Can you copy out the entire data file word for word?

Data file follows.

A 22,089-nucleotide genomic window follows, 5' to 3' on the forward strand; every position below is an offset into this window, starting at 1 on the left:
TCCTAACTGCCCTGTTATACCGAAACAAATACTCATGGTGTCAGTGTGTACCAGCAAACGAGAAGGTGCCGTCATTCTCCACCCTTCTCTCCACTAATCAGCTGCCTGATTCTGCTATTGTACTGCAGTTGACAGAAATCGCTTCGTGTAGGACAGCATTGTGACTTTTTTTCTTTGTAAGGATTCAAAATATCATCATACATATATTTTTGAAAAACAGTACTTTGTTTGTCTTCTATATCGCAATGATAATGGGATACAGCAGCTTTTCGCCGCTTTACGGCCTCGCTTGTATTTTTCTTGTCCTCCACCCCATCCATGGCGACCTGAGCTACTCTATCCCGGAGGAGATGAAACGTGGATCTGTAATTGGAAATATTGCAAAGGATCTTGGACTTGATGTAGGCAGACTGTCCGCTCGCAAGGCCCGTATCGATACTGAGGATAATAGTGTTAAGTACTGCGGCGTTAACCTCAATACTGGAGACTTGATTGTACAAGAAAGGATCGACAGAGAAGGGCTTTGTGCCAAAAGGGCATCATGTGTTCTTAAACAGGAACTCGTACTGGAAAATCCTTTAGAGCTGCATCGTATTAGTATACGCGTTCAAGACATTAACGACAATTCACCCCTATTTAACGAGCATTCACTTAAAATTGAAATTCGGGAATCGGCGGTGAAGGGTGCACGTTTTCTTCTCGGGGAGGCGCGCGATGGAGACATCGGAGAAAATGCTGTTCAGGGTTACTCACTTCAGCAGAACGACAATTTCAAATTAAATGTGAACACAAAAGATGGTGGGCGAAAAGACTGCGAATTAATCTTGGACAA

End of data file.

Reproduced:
A 22,089-nucleotide genomic window follows, 5' to 3' on the forward strand; every position below is an offset into this window, starting at 1 on the left:
TCCTAACTGCCCTGTTATACCGAAACAAATACTCATGGTGTCAGTGTGTACCAGCAAACGAGAAGGTGCCGTCATTCTCCACCCTTCTCTCCACTAATCAGCTGCCTGATTCTGCTATTGTACTGCAGTTGACAGAAATCGCTTCGTGTAGGACAGCATTGTGACTTTTTTTCTTTGTAAGGATTCAAAATATCATCATACATATATTTTTGAAAAACAGTACTTTGTTTGTCTTCTATATCGCAATGATAATGGGATACAGCAGCTTTTCGCCGCTTTACGGCCTCGCTTGTATTTTTCTTGTCCTCCACCCCATCCATGGCGACCTGAGCTACTCTATCCCGGAGGAGATGAAACGTGGATCTGTAATTGGAAATATTGCAAAGGATCTTGGACTTGATGTAGGCAGACTGTCCGCTCGCAAGGCCCGTATCGATACTGAGGATAATAGTGTTAAGTACTGCGGCGTTAACCTCAATACTGGAGACTTGATTGTACAAGAAAGGATCGACAGAGAAGGGCTTTGTGCCAAAAGGGCATCATGTGTTCTTAAACAGGAACTCGTACTGGAAAATCCTTTAGAGCTGCATCGTATTAGTATACGCGTTCAAGACATTAACGACAATTCACCCCTATTTAACGAGCATTCACTTAAAATTGAAATTCGGGAATCGGCGGTGAAGGGTGCACGTTTTCTTCTCGGGGAGGCGCGCGATGGAGACATCGGAGAAAATGCTGTTCAGGGTTACTCACTTCAGCAGAACGACAATTTCAAATTAAATGTGAACACAAAAGATGGTGGGCGAAAAGACTGCGAATTAATCTTGGACAA